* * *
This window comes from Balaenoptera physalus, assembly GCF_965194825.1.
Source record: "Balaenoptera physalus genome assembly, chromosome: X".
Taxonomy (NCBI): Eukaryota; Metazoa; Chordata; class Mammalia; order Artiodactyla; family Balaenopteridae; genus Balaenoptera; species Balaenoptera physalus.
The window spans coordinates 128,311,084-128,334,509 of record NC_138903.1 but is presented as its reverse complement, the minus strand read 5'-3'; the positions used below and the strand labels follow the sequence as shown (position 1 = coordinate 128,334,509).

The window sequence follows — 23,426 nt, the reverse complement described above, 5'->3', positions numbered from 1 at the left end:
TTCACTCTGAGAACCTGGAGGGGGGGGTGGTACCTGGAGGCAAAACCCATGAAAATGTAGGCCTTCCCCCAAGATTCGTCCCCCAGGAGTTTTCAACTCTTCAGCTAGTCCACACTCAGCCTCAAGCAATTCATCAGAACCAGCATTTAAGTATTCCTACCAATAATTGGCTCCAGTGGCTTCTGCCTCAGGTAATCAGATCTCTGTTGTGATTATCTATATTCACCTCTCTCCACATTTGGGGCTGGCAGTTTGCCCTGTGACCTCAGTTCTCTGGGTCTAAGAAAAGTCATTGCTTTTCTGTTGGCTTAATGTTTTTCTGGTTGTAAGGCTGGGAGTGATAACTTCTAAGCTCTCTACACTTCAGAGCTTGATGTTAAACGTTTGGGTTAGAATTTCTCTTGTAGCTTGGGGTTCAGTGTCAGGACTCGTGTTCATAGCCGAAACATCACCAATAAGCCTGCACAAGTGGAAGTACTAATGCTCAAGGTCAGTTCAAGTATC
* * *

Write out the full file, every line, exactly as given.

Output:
This window comes from Balaenoptera physalus, assembly GCF_965194825.1.
Source record: "Balaenoptera physalus genome assembly, chromosome: X".
Taxonomy (NCBI): Eukaryota; Metazoa; Chordata; class Mammalia; order Artiodactyla; family Balaenopteridae; genus Balaenoptera; species Balaenoptera physalus.
The window spans coordinates 128,311,084-128,334,509 of record NC_138903.1 but is presented as its reverse complement, the minus strand read 5'-3'; the positions used below and the strand labels follow the sequence as shown (position 1 = coordinate 128,334,509).

The window sequence follows — 23,426 nt, the reverse complement described above, 5'->3', positions numbered from 1 at the left end:
TTCACTCTGAGAACCTGGAGGGGGGGGTGGTACCTGGAGGCAAAACCCATGAAAATGTAGGCCTTCCCCCAAGATTCGTCCCCCAGGAGTTTTCAACTCTTCAGCTAGTCCACACTCAGCCTCAAGCAATTCATCAGAACCAGCATTTAAGTATTCCTACCAATAATTGGCTCCAGTGGCTTCTGCCTCAGGTAATCAGATCTCTGTTGTGATTATCTATATTCACCTCTCTCCACATTTGGGGCTGGCAGTTTGCCCTGTGACCTCAGTTCTCTGGGTCTAAGAAAAGTCATTGCTTTTCTGTTGGCTTAATGTTTTTCTGGTTGTAAGGCTGGGAGTGATAACTTCTAAGCTCTCTACACTTCAGAGCTTGATGTTAAACGTTTGGGTTAGAATTTCTCTTGTAGCTTGGGGTTCAGTGTCAGGACTCGTGTTCATAGCCGAAACATCACCAATAAGCCTGCACAAGTGGAAGTACTAATGCTCAAGGTCAGTTCAAGTATC